The root cause of the problem was not, then the deregulation or wall of paper, it was the fundamental corruption of the American economic system. Deregulation and mortgage backed securities, were merely the murder weapon. In the 1990’s it had been setting up fake markets and using financial theory to exploit leverage between government bonds and corporate bonds. In the 1980’s it was profits from an oil boom coupled with high interest rates through unregulated Saving’s and Loans, which had been, you guessed it deregulated by a partial repeal of Glass-Steagall provisions.. Obvious the S&L crisis taught Wall Street that if you want to rob a bank, the best way is to get Congress to deregulate the bank.
Whenever people want a casino, they find someplace, preferably someplace considered stodgy, to set it up. Until Enron, utility stocks were considered best for little old ladies. Until Silverado, a Savings and Loan was the place were ordinary people borrowed enough money to build a small house. Until this wave of paper, consumer home mortgages were not the exciting place to be in banking. Regulations are taken off the books, and ones that are on the books are ignored. During the Reagan Era the thrift regulators were starved of staff and funds, and by the time they got them, the chain reaction which would blow up into the crisis, had already started. In this decade, capital cushions were routinely over stated.
We not only had bad laws, we enforced the ones we had badly. But this is because we badly wanted the money.
The truck that all of this was driven through was the repeal of the provisions of the same Depression Era law, namely the Second Glass-Steagall Act. Even at the time it was regarded as a mistake. It might even be a general principle that whenever someone decides to repeal a banking provision from the Great Depression, they may end up causing one.
The too big to fail principle coupled with the no rules, just riches attitude of the time, a loaded gun. But for a crime you need to prove means, motive, and opportunity. If deregulation was the means, and the Iraq War was the opportunity, what is the motive for pulling the trigger now on a plan to create a Federal program that is larger than the Department of Defense?
The sad story of the Savings and Loans, where a Democratic President and Congress start a chain of deregulation which, under a Republican President, becomes a license to open a casino with the public’s money, has been repeated now on a vastly larger scale.
Even 60 years later, the specter of the Great Crash still looms over us. Like the 1980s, the 1920s were a time of impressive economic performance in many ways, marred by unstable financial markets. And in spite of the many unresolved debates over what really caused the Great Depression, it still seems clear that in the end financial instability undermined the real economy. Certainly anyone today who dismisses financial events with the assertion that the economy is “fundamentally sound’ is aware of the slightly hollow echo of that remark, no matter how reasonable it may be.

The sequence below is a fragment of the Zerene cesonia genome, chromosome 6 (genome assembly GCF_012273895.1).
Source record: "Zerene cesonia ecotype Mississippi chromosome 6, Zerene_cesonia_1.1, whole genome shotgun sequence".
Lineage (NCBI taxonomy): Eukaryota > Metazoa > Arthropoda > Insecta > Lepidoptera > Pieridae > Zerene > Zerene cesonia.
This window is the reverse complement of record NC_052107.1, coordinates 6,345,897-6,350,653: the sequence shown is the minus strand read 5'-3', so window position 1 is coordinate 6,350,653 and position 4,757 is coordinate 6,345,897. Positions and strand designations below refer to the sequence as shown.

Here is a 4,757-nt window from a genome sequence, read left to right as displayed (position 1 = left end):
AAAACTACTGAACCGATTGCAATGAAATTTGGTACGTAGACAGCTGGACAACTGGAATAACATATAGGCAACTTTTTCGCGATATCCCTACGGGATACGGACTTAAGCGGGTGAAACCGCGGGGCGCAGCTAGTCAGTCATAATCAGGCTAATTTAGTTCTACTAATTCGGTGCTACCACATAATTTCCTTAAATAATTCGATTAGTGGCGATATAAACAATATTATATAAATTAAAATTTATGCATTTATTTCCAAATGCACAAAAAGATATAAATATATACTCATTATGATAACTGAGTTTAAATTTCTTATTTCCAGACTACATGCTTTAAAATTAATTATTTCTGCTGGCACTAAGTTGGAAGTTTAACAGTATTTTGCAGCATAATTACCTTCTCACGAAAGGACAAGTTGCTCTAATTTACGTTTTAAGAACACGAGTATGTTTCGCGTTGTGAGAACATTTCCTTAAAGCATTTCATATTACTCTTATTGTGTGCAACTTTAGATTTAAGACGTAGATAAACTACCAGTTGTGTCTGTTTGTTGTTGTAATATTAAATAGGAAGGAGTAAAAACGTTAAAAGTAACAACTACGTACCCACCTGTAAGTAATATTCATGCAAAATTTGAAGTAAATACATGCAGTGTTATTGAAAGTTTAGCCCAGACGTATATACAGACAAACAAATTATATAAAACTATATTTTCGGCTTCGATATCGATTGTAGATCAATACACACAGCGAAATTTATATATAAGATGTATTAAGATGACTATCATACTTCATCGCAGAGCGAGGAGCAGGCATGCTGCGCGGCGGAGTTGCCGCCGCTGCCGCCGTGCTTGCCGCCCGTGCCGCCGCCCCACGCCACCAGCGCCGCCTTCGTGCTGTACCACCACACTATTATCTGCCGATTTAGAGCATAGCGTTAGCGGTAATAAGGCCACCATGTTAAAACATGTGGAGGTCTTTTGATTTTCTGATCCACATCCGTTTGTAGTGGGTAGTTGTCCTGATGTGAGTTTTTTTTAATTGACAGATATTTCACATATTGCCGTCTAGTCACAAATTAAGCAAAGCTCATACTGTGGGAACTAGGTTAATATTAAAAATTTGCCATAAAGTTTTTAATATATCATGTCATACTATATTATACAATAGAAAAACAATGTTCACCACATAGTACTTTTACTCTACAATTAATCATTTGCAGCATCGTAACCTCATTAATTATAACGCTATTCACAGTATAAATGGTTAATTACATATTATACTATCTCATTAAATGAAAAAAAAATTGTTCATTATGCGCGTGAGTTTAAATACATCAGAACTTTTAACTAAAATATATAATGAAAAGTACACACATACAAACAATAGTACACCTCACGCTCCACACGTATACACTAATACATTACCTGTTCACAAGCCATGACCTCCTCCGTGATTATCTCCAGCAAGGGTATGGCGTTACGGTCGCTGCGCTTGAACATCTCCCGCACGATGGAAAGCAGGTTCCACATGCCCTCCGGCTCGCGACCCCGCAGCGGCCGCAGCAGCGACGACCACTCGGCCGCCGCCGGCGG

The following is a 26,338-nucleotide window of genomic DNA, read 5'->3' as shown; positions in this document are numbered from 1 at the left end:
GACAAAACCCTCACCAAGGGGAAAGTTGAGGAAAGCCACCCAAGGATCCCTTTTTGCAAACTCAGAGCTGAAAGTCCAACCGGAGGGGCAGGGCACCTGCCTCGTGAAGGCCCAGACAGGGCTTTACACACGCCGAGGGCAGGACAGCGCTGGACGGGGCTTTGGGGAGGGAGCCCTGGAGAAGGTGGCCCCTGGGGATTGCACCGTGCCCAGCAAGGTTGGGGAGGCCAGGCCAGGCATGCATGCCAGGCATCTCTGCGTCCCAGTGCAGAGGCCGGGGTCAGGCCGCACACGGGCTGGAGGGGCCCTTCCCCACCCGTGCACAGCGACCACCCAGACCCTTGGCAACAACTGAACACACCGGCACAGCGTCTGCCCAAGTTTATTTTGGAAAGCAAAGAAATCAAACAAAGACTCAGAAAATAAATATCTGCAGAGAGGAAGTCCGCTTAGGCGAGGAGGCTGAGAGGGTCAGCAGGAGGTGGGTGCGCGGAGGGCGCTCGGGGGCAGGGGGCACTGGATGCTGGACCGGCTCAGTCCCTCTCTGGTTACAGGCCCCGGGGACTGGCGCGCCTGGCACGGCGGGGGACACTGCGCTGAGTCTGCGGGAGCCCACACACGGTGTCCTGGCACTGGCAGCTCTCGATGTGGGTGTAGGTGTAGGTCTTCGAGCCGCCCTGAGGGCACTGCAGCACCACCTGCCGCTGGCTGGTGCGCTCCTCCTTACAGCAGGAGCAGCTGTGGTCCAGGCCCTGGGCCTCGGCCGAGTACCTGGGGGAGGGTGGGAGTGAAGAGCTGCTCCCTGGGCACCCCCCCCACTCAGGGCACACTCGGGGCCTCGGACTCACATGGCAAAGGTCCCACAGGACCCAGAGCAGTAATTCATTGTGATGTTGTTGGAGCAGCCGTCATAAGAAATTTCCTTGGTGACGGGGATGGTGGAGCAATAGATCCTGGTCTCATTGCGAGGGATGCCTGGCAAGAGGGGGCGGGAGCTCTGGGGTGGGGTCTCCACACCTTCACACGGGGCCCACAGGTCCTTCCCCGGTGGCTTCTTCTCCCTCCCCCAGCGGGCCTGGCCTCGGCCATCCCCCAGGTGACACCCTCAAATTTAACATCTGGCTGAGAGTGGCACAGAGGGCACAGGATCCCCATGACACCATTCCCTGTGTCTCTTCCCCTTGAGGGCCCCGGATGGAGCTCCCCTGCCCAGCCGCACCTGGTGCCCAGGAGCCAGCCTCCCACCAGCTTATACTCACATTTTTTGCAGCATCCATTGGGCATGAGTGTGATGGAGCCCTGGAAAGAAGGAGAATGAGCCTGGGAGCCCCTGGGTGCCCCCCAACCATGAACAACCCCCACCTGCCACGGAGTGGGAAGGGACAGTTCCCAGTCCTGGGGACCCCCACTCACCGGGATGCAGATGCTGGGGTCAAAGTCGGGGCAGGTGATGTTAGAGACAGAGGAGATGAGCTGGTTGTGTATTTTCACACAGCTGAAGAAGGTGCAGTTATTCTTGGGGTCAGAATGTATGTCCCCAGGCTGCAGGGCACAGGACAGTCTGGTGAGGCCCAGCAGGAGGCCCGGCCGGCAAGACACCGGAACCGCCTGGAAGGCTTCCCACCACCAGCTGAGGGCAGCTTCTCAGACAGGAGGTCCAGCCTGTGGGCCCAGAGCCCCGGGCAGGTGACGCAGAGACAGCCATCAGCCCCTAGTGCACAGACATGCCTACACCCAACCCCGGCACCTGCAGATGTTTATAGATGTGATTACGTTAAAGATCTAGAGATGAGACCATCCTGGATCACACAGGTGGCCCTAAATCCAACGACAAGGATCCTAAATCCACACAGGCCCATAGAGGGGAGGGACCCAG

Paul Krugman, Financial Crises in the International Economy , 1989
There is a remarkable amount of parallel between the savings and loan crisis and the present one. Deregulation by an outgoing Democratic president seized on by a Republican president to throw open the gates to speculation, regulators hamstrung or under funded, and then a bust followed by a bail out. Even many of the actors are the same: Steny Hoyer and Chuck Schumer both co-sponsored one of the deregulation bills, and Alan Greenspan, who set rates a generation lows in this crisis, assumed the Fed chairmanship.
A great many words were written, and many laws were passed, to avoid the same thing from happening again. Obviously, whatever was done, was not enough. The same pattern: of complex financial instruments built on top of the safe haven of housing, has led to the same place. In recent years we have remade cheap television shows as screen blockbusters at 10 times the price. This, has happened here.
E. Gerald Corrigan’s words printed in a 1989 NBER report seem oracular: he argued then that with complex instruments, even sophisticated investors would not be able to price them, let alone ordinary investors. It is interesting to look at the contributors to that report: Krugman, Summers, Feldstein, and Volcker are front and center today as well. The conclusion? That the risks of financial crisis are real, and that they can unravel even seemingly placid economies if met with the wrong policies.
This then is the general background: the objective of the whole Crooked Deal, was to turn ultra-low and safe interest rates, into highly speculative instruments, which could be traded with the belief that while they paid as if they were high risk, the risk would only come true of everything came crashing down, and at that point there would be a bail out. This is "lack of moral hazard" as Kenneth Arrow called it. But what turned the Crooked Deal into a house of cards on fire, was a series of triggers and missteps.
What set the stage, then, was an economy that did not have a really high powered sector of growth, but, instead, was suspended waiting for the flood of cheap oil promised in Iraq. The great financial houses shuffed a deck of crooked cards, and used the very low interest rates to fund building them high up into the stratosphere. Even such laws as were on the books, were ignored. Instead of cutting this off when it had peaked in 2005, a deliberate decision was made to let the economy run hot. Into this dangerous situation came Ben Bernanke as Fed Chairman, and Hank Paulson as Treasury Secretary, and a new Congressional majority that had little memory of how to deal with a lame duck opposition President effectively.
The second part of this essay will address how this exploded into the present crisis.